(CNN) -- Most heart attacks strike with no warning, but doctors now have a clearer picture than ever before of who is most likely to have one, says Dr. Arthur Agatston, a Miami cardiologist and author of the best-selling South Beach diet books.
Agatston says relatively new imaging tests give real-time pictures showing whether plaque is building up in key blood vessels, alerting doctor and patient to an increased risk of a potentially deadly heart attack.
"Unless you do the imaging, you are really playing Russian roulette with your life," he said.
Agatston invented one of the imaging tests, the coronary calcium scan, which looks at plaque in the arteries leading to the heart. Plaque in these arteries is a red flag for a potential heart attack. (Agatston does not make any money from the coronary calcium scan.)
The other imaging test Agatston recommends is an ultrasound of the carotid artery, looking at plaque in the main blood vessel leading to the brain. Plaque in the carotid artery is a sign of increased risk for a heart attack and stroke.
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Both tests are non-invasive and outpatient, although the calcium scan does expose the patient to the equivalent of several months of normal background radiation.
One large federally funded study found the coronary calcium score a better predictor of coronary events like a heart attack than the traditional Framingham Risk Score, which considers age, cigarette smoking, blood pressure, total cholesterol and HDL, the "good" cholesterol.
Agatston thinks the coronary calcium scan should be routinely scheduled at age 50, like a colonoscopy, or earlier for people with family histories of heart disease.
Most hospitals now offer the imaging tests, some at less than $100 for both, and they are often covered by insurance.
Cardiologists now generally use the calcium scan only for patients considered at intermediate risk for heart disease, determined by traditional measures such as cholesterol, blood pressure, lifestyle and family history.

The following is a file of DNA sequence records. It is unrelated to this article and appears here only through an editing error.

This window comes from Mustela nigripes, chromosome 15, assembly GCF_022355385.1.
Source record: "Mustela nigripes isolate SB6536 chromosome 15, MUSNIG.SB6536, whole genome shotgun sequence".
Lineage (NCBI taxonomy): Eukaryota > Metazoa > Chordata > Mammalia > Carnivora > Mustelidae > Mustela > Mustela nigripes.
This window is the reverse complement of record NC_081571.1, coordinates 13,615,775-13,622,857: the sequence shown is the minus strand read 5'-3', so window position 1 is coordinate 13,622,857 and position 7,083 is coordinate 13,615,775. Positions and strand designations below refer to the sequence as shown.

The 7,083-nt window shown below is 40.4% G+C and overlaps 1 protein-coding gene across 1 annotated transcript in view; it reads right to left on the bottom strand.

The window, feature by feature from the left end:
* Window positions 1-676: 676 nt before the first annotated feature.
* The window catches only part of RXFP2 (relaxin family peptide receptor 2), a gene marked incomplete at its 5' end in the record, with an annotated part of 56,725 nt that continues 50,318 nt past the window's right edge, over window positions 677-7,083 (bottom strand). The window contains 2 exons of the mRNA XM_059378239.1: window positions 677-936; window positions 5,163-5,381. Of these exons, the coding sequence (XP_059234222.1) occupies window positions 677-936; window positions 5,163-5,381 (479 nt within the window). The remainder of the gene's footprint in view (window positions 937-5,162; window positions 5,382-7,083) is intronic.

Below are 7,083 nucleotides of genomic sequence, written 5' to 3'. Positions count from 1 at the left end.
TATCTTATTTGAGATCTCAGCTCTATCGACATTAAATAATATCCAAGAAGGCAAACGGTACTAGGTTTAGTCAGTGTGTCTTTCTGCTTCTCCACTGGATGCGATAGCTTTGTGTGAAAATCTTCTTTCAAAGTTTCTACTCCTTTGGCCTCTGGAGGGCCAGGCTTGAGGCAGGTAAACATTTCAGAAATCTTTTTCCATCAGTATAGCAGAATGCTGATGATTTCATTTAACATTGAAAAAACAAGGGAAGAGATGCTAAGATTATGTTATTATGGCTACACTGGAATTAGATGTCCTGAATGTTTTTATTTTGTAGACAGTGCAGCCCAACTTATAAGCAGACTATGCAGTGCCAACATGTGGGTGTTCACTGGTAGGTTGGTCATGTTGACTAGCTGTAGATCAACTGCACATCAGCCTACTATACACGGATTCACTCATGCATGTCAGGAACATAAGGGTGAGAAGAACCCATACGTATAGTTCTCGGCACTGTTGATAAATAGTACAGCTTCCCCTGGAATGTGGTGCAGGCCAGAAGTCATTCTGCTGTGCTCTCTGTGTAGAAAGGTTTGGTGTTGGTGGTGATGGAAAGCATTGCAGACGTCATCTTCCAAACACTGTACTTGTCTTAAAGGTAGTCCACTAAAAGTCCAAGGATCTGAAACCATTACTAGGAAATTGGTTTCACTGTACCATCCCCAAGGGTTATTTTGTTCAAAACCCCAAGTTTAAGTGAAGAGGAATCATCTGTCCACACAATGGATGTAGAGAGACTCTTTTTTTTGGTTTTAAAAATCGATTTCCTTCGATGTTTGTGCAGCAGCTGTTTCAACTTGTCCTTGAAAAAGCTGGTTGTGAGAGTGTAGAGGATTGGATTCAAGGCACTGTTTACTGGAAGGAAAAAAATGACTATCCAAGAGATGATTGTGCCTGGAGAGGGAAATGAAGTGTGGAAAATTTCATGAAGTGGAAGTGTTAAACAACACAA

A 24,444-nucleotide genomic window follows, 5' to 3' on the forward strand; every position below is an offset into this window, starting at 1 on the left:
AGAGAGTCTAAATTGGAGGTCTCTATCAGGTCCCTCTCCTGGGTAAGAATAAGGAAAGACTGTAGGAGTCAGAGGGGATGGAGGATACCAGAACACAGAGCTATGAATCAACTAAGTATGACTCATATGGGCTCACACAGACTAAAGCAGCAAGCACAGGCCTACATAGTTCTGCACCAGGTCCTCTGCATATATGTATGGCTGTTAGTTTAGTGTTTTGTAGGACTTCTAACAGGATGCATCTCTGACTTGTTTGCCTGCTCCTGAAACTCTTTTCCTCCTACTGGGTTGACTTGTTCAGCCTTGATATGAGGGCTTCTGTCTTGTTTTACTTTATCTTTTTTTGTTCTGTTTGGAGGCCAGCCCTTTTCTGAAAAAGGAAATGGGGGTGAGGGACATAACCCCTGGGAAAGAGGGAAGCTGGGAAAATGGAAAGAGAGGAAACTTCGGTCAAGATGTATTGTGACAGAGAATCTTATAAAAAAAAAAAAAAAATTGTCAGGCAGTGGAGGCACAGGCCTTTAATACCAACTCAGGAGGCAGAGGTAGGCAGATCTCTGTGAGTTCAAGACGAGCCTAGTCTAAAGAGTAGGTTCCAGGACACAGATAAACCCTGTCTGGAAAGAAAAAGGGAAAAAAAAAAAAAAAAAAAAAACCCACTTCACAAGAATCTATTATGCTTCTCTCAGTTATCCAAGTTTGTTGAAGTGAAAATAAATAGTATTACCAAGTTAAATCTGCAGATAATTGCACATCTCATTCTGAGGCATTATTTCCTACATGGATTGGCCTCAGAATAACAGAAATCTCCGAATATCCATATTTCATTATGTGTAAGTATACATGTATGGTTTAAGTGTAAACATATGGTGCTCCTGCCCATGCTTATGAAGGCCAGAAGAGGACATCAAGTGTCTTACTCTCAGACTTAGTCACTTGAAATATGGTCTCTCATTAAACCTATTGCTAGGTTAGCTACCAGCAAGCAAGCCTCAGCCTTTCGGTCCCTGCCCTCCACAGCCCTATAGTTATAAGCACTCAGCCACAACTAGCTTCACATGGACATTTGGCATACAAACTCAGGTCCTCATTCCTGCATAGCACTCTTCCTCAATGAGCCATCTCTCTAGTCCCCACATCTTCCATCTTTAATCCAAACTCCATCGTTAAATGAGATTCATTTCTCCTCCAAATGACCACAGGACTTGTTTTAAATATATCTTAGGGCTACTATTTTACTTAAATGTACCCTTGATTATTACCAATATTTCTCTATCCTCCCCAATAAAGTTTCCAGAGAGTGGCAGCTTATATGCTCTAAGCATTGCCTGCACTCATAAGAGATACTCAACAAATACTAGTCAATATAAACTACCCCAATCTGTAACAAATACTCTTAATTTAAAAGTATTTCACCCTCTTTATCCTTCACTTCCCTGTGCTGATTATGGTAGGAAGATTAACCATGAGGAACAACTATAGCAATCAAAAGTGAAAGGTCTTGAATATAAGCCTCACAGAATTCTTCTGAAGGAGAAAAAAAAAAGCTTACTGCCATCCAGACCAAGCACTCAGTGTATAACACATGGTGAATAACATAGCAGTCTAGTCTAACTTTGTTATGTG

High-risk patients already receive such aggressive treatment as cholesterol-lowering statin medication, but many doctors don't think low-risk patients need to incur the expense or small dose of radiation that comes with a coronary calcium scan.
"There is a large group in the middle called intermediate risk, which may be as much as 50% of the population," said Dr. Erin Michos, a cardiologist at the Ciccarone Center for the Prevention of Heart Disease at Johns Hopkins University
A good candidate for a coronary calcium scan, she says, would be a 50-year-old man with slightly elevated cholesterol and a father who had a heart attack.
"Do you put this 50-year-old who has this family history on a statin medication with potential expense (and) side effects for the next four decades of his life, or do you further refine how far at risk he is?" she asked.
A calcium score would answer that question, she says.
There's a third test Agatston likes: a $65 blood test that looks at a patient's LDL, or bad cholesterol. LDL particles come in different sizes, and patients with a lot of small-particle LDL are more likely to build up plaque in their blood vessels, Agatston says. Alternately, patients with large LDL particles do not tend to accumulate plaque.
"There are a lot of little old ladies in their 80s with very high cholesterol who have squeaky clean vessels. They have very large particles, and they don't get into the vessel wall," Agatston says.
These new tests give patients a chance to make major changes in their diet and lifestyle, and give doctors an opportunity to treat them with medication.
"One of the best-kept secrets in the country in medicine is the doctors who are practicing aggressive prevention are really seeing heart attacks and strokes disappear from their practices. It's doable," Agatston says.
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